Season 7, Episode 15: “En Ami”
Original Airdate: March 19, 2000
Throughout the run of the show, the Cigarette-Smoking Man has appeared both as a simple bogeyman and a complex figure whose life has been a series of painful choices. The latter is interesting, of course—the Cigarette-Smoking Man as a steely-eyed family man, raising Samantha Mulder as his own alongside a son he would later be the death of—but there’s plenty of merit in the former. Since The X-Files has so often disregarded consistent character development, having a guy who you can always count on to be Very Bad is both a comfort and a mile marker. Draw too much sympathy for a guy like that and he ceases to be useful, as a Very Bad. Starts, instead, to be sort of depressing.
“En Ami” is written by the Cigarette-Smoking Man himself, William B. Davis. It’s one of a handful of season seven episodes written by members of the cast (Duchovny collaborated on “Amor Fati” and solo-wrote the upcoming “Hollywood, A.D.”; Anderson wrote “All Things,” which I’ll cover next week), and if you’ll excuse me for saying, you’ve gotta be wary of an episode written by an actor. Particularly if the episode in question focuses very keenly on that actor’s character. It was William B. Davis’ job to feel the Cigarette-Smoking Man’s role very deeply, to sympathize with his choices and to—maybe even, I am not an acting teacher, but—fancy him the hero of every story.
So this is the story of a man who is the hero of the story, but still a little bad because ultimately he has to be because one episode in season seven is not allowed to rewrite everything before it. And if that seems like a wet noodle of a concept then you are not wrong! And unfortunately, the episode’s essential premise is also on the weak side. Mulder and Scully are tipped to a story about a boy who was miraculously cured of cancer by “angels” who left a small, abduction-like incision in the back of his neck. Turns out this curing is a show put on by the Cigarette-Smoking Man to attract Scully’s attention. He tells her that he is dying, and that before he dies he wants to redeem himself by telling her what he knows about curing cancer, which is to say, how to do it.
Scully is frankly only a tiny percentage of the amount of skeptical she ought to be, particularly when the Cigarette-Smoking Man pulls out that old abusive evergreen—I’ll only tell you this if you keep it a secret from your loved ones. Meaning Mulder. Scully, to her credit, goes on this road trip wearing a wire, and with a plan to mail Mulder tapes of what she records. Scully, to her un-credit, for some reason does not count on the fact that the Cigarette-Smoking Man (1) almost never works alone (2) has been doing this crap a long time. The tapes she drops in the mail are intercepted, and Scully plays the patsy role just the way he planned.
To further allay Scully’s fears, and/or to elicit pouty faces from the viewers, the Cigarette-Smoking Man tells her repeatedly that this is all an exercise in atonement for him. “A dying man who wants to make right” “All I want is a chance to do something in service to man before I go” “Before I die, I’d like to prove that I’m capable of something more.” Eventually—like a born con—he reveals to her that he has lied just a tiniest bit. He’s not planning to show her the cure for cancer, he instead needs her to accompany him to a meeting where a man will deliver Some Science (extraterrestrial in nature, natch) that will cure everything. You know, everything.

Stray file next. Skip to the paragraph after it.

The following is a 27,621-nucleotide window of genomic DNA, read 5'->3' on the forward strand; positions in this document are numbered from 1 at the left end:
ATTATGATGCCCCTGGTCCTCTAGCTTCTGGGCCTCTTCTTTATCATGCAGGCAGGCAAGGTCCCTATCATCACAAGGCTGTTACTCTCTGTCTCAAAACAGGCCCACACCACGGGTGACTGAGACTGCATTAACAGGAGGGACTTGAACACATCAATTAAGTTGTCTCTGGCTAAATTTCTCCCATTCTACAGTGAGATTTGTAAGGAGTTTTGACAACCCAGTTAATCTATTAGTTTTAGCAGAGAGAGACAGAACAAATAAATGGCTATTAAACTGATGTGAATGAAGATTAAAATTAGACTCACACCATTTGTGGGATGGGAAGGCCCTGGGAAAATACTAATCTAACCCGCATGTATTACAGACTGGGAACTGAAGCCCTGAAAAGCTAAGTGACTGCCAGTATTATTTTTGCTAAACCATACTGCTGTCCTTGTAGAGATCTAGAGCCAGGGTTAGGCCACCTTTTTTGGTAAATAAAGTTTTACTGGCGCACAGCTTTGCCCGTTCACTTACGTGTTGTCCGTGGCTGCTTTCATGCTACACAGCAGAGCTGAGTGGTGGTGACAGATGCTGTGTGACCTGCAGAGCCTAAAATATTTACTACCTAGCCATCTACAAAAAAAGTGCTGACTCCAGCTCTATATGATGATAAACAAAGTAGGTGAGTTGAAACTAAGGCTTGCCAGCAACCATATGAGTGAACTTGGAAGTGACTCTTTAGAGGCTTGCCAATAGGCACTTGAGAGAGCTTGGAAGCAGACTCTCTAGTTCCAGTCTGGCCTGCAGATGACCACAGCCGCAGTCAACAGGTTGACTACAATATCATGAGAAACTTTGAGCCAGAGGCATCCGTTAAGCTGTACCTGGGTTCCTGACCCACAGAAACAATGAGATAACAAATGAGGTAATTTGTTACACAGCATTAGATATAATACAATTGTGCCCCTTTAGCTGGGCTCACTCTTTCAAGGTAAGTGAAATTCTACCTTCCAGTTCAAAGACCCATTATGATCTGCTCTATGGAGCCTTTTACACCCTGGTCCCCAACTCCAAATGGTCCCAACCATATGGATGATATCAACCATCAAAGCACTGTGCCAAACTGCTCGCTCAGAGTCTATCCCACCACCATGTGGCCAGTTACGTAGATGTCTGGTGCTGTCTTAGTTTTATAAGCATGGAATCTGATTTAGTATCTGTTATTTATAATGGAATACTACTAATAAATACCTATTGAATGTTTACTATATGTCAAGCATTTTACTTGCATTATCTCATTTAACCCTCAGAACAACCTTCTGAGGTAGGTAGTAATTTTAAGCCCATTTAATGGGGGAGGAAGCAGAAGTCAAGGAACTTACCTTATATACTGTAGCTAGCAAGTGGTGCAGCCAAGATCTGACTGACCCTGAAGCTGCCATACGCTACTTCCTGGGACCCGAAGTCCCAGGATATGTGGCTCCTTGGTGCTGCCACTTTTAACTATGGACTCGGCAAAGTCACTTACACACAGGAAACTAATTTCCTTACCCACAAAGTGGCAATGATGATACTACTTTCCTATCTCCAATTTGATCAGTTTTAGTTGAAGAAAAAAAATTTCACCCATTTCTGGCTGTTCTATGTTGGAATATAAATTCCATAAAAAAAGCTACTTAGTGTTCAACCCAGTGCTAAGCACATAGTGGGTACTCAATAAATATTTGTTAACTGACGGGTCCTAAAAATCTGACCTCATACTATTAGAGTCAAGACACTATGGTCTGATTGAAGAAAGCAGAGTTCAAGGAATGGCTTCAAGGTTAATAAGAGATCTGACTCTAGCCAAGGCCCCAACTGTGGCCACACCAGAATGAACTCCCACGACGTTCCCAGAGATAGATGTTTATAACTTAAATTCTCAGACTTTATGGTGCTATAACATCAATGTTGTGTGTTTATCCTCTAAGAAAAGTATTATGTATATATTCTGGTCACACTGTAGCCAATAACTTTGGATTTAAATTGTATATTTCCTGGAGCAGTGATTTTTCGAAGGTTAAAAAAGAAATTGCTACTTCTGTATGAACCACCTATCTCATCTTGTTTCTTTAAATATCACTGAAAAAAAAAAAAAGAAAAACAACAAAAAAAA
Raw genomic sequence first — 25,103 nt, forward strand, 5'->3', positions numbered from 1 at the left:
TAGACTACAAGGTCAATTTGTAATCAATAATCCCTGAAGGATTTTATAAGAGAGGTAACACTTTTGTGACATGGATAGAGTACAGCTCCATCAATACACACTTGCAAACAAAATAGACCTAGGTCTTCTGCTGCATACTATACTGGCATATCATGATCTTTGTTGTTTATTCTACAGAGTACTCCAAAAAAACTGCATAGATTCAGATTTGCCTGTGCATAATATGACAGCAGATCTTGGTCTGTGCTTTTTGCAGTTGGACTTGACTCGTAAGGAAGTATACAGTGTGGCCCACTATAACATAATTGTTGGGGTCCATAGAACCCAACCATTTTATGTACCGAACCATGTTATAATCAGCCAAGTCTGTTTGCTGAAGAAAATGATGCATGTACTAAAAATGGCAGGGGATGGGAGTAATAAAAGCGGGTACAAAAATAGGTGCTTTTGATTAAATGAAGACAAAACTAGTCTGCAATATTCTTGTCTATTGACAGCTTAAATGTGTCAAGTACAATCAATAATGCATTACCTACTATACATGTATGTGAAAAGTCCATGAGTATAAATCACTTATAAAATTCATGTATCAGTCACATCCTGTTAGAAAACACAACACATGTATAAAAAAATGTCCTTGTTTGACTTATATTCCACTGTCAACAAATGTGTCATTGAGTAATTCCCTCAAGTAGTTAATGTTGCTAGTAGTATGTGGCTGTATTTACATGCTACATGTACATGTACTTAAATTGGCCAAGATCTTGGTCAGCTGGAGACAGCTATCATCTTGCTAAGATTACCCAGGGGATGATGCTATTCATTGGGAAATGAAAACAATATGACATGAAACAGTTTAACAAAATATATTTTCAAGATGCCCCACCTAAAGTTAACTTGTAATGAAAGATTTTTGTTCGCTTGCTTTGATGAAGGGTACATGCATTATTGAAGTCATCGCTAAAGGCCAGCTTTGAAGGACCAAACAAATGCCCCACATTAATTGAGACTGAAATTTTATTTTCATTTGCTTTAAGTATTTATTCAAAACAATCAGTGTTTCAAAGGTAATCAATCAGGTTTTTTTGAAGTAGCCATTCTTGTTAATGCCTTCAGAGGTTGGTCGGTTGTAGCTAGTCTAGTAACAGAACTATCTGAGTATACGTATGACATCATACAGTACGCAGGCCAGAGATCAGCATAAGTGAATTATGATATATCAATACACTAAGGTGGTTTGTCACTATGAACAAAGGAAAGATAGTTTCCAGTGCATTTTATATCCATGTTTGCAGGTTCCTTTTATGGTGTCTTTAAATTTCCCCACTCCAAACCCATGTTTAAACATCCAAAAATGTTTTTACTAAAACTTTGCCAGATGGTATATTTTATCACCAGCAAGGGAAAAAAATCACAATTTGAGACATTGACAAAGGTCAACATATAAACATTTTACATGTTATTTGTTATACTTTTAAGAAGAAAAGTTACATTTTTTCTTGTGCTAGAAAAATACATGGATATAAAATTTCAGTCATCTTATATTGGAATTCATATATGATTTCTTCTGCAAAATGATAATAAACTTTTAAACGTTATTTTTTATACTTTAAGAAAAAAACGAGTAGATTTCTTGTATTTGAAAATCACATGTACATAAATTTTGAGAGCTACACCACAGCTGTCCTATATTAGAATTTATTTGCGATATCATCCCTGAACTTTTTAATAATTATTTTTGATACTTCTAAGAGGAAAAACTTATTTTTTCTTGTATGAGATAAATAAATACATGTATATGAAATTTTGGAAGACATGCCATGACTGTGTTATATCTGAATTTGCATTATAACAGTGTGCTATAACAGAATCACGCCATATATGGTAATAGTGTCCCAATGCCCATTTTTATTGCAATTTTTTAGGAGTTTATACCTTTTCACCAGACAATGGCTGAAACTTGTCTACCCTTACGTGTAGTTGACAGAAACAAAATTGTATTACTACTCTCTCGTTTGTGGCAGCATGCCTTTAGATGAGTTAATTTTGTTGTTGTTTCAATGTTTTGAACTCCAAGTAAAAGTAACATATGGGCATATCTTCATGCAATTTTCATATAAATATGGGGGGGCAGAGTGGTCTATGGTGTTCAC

At this point Scully thinks she’s figured out his angle—you’re only doing this so you can be cured, etc—but the old con shakes his head, looks super-super-super sad, and tells her that he’s a lonely man. That theoretically he could be cured, but, he’s a lonely man. And here’s where it gets tough to stomach the script, because if this was just a straight-ahead con—if he was just playing Scully for a fool—it would be annoying, to see Scully fall for this line? But at least we’d have the comfortingly strong characterization of the Very Bad comma can’t ever trust him. Instead, William B. Davis milks this scene for sympathy. He chokes up, his eyes get watery, he looks genuinely pained. Is he seeing the truth in his con, I guess maybe. But all this pathos, all at once, doesn’t feel as dramatic as it ought. It feels like acting, or fanfic. It feels like one man’s notes on one character’s heroism.
What’s truly frustrating is that the charade of it seems entirely beneath this powerful man. Why did he have to participate in this fairly uncomplicated operation, why couldn’t he send someone to act in his place? Why couldn’t he choose some other cancer-hating scientist (there must be one or two)? We’re left to believe that he chose her because he truly does feel partial to Scully, or maybe because he’s a letch who wanted to see her in a pretty black dress. But if he feels partial to Scully, what took him so long (and why does he keep reminding her that he “saved” her from the cancer he could have prevented her from getting at all)? Furthermore, if it’s death that’s making him re-evaluate his relationships, how could he so easily brush off the one with Mulder (“I’ve tired of Mulder’s mule-headedness” he insists)?
Scully plays her role, and the Cigarette-Smoking Man gets his Science Disk, and then he sighs and throws it in the water and looks sad and why, honestly, what. Are we meant to believe that this guy—who just a few episodes ago was trapping Mulder into a super-risky operation, in search of his own immortality—is now squeamish about looking at data he got by tricking Scully? That’s nonsense. There’s plenty of dark, complicated emotion to mine from the Cigarette-Smoking Man’s past, plenty of ways to make us feel conflicted about his Very Bad. “En Ami” instead is a poor plan with poor follow-through, less substantial even than the smoke the man blows.